Inter-planetary travel is one of the challenges that humanity has yet to overcome. Presently, our technology can only bring us outside of the influence of Earth’s gravity and into its immediate orbit. Even Elon Musk’s SpaceX and Richard Branson’s Virgin Galactic can only promise to provide sub-orbital spaceflights for humanity. For inter-planetary travel, the popular consensus was that we’ll have to wait for decades or centuries. May 20, 2015 changed this perception though. On this day, The Planetary Society launched an Atlas 5 rocket from Cape Canaveral without much fanfare or media coverage. That rocket contained Lightsail, a special spacecraft that makes use of solar energy to push itself to speeds that our present rocket propulsion systems can never achieve.
The Solar Sail’s History
Lightsail isn’t the first of its kind to be launched into orbit. It’s also not the first time the world has heard of the concept of solar sails for space travel. Renowned astronomer Carl Sagan (who is also the founder of The Planetary Society) talked about this technology on national TV (as a guest on Late Night with Jimmy Carson) sometime in the 1970s. For some reason, the idea of a spacecraft being powered by the sun’s light wasn’t really given that much of a thought that time. The world had to wait for more than three decades before IKAROS, an experimental spacecraft by Japan’s Aerospace Exploration Agency (JAXA), successfully demonstrated the feasibility/viability of using solar sail technology in space.
A Beacon of Hope
Five years after IKAROS’ success, The Planetary Society finally got its chance to launch its own spacecraft that made use of solar sails. To fund the project, Bill Nye (current face of The Planetary Society as well as its CEO) started a crowd-funding campaign on Kickstarter. To say the campaign was a success is an understatement. With seventeen days left (as of this writing), Lightsail now has more than four times its funding goals. However, the project still had its share of difficulties even with the crowd funding campaign’s success. In the weeks that it had been in the Earth’s orbit, Lightsail had gone from promising project to being deemed a failure by most people when its ground crew lost contact with it for about a week. Thankfully, contact was re-established and spacecraft finally deployed its sails successfully. In turn, this has resulted in scientists and researchers deeming it as a beacon of hope for the future of inter-planetary travel.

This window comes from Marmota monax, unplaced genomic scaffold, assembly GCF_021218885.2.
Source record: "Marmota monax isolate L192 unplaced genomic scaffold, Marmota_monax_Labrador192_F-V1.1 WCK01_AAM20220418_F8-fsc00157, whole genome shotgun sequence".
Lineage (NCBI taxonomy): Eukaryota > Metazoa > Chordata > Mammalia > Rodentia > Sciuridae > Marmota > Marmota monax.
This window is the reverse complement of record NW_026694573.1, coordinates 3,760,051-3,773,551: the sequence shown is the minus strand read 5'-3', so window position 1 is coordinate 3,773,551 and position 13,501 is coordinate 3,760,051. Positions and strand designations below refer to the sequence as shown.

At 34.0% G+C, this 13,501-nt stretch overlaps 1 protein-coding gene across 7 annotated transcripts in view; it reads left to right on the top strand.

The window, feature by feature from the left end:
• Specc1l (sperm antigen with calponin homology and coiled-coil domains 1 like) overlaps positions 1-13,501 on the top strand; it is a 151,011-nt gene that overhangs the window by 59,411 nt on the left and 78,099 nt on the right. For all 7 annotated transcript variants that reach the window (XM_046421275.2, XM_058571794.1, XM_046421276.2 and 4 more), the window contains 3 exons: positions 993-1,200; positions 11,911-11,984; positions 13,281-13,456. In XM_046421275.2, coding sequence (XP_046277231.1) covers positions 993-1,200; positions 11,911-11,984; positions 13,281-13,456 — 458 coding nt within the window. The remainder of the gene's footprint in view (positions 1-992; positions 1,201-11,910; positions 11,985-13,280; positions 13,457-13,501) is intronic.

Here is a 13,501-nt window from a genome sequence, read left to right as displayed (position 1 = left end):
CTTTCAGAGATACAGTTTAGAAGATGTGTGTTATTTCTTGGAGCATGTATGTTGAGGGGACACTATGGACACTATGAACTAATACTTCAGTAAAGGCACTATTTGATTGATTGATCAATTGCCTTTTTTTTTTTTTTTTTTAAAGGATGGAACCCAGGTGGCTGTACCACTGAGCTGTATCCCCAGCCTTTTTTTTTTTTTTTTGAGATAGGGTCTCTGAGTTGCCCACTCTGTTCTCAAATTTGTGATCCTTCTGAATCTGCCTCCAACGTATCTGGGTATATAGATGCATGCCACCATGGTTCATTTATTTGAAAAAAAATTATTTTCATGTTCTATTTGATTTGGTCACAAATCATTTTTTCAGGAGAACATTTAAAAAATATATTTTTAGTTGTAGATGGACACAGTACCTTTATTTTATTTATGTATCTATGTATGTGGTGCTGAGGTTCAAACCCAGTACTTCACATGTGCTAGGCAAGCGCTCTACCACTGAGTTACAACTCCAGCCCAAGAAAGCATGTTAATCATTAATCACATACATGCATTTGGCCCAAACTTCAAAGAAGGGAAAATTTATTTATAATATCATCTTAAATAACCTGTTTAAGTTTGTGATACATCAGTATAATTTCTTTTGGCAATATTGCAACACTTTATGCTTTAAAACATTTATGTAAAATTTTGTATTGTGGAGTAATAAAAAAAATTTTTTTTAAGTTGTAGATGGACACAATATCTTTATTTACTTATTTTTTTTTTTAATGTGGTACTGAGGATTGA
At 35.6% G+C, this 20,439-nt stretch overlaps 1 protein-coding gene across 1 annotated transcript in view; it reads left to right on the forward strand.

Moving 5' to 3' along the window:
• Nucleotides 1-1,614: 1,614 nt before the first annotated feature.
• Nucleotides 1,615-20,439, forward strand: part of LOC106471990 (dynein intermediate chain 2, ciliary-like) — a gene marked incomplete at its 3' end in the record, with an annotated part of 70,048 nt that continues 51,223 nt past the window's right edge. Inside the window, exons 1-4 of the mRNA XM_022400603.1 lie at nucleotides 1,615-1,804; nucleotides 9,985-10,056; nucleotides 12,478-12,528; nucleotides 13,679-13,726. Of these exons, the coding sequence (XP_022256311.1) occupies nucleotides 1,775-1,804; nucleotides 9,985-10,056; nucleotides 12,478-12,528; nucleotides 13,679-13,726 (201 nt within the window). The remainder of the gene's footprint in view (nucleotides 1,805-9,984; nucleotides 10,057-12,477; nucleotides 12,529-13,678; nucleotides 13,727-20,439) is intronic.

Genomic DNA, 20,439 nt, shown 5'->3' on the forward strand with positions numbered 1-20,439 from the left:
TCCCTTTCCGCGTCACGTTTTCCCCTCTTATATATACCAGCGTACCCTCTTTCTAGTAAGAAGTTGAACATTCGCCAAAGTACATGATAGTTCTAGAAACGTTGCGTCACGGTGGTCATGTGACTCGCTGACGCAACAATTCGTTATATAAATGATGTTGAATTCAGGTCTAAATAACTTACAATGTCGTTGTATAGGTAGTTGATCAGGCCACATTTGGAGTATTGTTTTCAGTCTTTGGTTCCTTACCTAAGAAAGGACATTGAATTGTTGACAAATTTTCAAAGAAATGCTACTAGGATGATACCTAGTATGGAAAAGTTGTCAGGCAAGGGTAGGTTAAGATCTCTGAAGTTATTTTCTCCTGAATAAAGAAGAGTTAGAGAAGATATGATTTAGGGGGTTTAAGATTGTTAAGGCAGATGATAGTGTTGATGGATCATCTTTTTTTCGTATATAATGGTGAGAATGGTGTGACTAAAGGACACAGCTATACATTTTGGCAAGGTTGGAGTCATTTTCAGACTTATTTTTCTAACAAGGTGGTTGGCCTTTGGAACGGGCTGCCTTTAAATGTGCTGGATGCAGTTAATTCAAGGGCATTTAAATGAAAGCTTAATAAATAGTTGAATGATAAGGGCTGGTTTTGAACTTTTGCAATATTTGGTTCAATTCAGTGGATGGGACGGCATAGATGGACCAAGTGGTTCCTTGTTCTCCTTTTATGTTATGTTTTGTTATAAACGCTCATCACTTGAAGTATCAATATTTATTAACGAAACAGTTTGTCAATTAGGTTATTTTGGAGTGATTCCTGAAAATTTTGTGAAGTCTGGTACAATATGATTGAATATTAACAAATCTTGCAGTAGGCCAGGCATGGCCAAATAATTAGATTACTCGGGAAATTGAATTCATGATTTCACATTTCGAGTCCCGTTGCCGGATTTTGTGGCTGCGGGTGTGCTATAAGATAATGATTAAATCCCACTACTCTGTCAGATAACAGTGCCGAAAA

Is the Solar Sail Truly the Future of Space Travel?
As evidenced by the numerous problems that developed while the Lightsail was still in orbit, the technology for solar sail-powered spacecraft still has a long way to go. However, you’ll have to admit that the idea of using this technology to power the spaceships of the future is logically sound. With its only requirement being the sun’s power, we might find ourselves in a future that has dirt cheap space travel thanks to solar sails. Hopefully, the Lightsail succeeds and proves that space travel is possible through this technology.
Gordon's expertise in the area of industrial energy efficiency and alternative energy. He is an experienced electrical engineer with a Masters degree in Alternative Energy technology. He is the co-founder of several renewable energy media sites including Solar Thermal Magazine.